New Edgecumbe solar farm underway

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Te Rūnanga o Ngāti Awa have officially blessed the Bay of Plenty’s newest solar farm, near Edgecumbe, and gifted the name ‘Omeheu’ in recognition of the how the area sustained the people of Ngāti Awa for generations.

Omeheu solar farm will use the sun’s energy to generate approximately 41 GWh of electricity per year, which is enough electricity to power over 5,800 homes.

The 30ha solar farm site is a joint venture being developed by Far North Solar Farm and Aquila Clean Energy Asia Pacific.

Far North Solar Farm director Richard Homewood says early works will start soon on the site with construction due to follow later in the year.

“We tautoko Te Rūnanga o Ngāti Awa’s view that Omeheu solar farm fits with the sustainability korero which is historical to the area. Generating renewable energy is the future of the electricity market in New Zealand and this is something that we’re proud to be involved in.”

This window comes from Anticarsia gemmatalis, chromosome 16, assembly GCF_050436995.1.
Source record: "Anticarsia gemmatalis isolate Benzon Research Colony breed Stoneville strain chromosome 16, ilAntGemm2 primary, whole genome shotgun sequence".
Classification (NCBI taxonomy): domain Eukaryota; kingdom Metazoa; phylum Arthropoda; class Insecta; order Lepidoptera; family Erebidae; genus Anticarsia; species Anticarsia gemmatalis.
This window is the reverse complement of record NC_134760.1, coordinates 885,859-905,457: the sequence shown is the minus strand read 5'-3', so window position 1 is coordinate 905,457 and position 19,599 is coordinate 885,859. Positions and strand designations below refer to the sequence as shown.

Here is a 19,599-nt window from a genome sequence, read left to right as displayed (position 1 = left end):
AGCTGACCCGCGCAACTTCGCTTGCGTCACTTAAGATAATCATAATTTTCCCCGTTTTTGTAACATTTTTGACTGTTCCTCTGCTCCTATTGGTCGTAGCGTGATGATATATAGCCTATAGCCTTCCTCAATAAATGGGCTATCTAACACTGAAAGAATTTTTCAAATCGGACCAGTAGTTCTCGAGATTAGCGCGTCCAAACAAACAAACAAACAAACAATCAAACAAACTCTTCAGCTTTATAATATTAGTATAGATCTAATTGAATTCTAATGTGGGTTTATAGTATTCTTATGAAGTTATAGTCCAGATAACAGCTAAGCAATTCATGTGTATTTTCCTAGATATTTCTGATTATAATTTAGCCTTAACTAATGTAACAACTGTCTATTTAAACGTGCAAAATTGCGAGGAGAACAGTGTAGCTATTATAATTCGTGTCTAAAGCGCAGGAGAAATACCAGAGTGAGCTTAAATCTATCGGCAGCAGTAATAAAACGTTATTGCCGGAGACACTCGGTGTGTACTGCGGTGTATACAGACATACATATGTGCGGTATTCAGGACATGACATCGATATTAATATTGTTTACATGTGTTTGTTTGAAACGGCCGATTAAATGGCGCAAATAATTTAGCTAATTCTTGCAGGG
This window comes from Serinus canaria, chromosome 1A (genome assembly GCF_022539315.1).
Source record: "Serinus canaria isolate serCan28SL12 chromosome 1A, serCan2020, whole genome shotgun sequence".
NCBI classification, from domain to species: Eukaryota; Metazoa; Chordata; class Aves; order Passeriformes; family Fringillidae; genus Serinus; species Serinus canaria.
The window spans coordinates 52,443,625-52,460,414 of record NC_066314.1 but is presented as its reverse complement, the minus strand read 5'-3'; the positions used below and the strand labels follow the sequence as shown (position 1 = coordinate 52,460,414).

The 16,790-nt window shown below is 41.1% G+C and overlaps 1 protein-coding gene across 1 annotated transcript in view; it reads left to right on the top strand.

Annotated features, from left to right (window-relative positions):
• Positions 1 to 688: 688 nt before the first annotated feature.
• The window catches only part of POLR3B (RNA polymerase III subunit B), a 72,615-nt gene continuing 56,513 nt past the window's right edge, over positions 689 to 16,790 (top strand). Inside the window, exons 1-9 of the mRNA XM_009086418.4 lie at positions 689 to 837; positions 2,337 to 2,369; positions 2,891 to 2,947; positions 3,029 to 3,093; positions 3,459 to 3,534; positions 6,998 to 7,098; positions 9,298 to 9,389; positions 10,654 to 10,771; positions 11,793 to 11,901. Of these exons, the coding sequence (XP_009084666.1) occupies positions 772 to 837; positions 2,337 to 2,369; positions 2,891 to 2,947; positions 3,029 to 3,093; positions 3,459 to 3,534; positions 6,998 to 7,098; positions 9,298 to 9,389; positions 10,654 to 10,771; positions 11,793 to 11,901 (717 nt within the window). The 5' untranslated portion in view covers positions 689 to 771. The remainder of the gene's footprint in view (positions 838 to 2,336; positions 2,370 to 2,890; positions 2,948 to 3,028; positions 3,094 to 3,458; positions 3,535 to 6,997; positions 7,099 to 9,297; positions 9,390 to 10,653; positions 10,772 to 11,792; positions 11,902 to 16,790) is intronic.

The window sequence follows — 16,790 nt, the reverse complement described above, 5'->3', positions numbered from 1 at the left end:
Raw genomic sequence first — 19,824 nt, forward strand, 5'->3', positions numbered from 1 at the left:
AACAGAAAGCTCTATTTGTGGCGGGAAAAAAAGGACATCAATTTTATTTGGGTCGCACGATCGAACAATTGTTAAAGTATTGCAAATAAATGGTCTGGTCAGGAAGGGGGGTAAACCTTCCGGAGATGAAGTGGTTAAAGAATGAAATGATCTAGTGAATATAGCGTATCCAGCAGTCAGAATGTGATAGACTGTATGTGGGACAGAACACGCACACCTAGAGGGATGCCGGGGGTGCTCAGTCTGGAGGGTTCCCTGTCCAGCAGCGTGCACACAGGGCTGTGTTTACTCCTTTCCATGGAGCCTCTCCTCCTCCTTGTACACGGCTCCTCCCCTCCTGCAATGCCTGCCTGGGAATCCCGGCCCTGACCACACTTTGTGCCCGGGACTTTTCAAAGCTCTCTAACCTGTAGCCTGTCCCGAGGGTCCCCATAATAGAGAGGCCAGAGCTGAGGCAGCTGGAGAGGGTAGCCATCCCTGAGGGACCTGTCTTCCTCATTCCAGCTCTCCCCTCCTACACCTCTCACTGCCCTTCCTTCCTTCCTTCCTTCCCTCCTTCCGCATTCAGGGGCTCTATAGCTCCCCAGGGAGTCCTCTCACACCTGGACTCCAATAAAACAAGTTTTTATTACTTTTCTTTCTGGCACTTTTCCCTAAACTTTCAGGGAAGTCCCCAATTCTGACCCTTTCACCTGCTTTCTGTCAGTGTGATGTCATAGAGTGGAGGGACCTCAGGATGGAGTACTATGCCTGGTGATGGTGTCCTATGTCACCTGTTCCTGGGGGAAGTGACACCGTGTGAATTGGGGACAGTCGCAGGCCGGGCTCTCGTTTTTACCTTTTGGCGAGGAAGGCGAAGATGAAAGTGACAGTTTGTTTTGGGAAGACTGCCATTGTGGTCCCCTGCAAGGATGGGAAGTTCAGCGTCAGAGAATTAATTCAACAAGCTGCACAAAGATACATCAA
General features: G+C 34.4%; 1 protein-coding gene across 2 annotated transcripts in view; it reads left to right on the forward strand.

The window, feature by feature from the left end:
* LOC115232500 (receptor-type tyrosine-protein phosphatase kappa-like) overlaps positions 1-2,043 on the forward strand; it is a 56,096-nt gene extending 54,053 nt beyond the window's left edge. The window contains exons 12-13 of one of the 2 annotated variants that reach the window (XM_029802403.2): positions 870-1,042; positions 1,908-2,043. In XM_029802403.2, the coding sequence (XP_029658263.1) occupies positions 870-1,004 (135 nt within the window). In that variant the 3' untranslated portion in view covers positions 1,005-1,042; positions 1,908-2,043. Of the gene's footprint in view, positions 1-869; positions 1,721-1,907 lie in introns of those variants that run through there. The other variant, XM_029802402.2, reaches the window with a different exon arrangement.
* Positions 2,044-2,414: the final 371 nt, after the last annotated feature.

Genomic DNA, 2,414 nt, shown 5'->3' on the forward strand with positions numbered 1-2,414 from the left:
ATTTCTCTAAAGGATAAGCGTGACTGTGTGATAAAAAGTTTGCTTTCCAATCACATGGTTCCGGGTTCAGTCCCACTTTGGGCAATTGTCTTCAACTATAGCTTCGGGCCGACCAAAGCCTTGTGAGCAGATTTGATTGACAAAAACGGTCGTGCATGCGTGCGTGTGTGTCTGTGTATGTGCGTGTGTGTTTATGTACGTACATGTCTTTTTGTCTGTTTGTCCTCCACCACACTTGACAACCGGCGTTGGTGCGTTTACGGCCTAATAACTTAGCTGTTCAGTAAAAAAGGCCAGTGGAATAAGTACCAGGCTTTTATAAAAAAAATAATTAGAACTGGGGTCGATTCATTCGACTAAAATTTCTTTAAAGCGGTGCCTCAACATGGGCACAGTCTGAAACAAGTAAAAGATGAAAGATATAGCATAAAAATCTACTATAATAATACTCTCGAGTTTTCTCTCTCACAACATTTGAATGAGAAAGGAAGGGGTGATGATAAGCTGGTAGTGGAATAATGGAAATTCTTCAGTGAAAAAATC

The joint venture was also committed to supporting Te Rūnanga o Ngāti Awa’s vision of sustainability and higher education by supporting two rangatahi from the iwi with electrical apprenticeships aimed at establishing careers in the field of energy.

The partnership will also install solar panels on the globally recognised Ngāti Awa marae in Whakatane, Te Manuka Tūtahi.

“We have been impressed with the approach of the developers and their appreciation of tikanga and kawa and what that means to us as kaitiaki of our rohe,” Te Rūnanga o Ngāti Awa CEO Reuben Araroa says. “We recognised the opportunity to partner with an organisation that is not only willing to reciprocate through material supply but more importantly to share their knowledge, expertise and to support higher education of our rangatahi.”

Omeheu solar farm will consist of approximately 63,000 solar panels that will be mounted in rows with a maximum height of 1.63m. Gaps between the panels and rows will allow rain to run off onto the whenua.

The perimeter of the solar farm will be fenced and planted with native trees which will screen the farm from most viewpoints over time so the development will have minimal long-term visual impact.

The partnership has five solar farms currently consented which are part of a wider national development portfolio of 11 sites which, when completed, will equate to 1.4GW or 14.3% of New Zealand’s current total operational electricity production capacity, which was 9.79GW in 2022.

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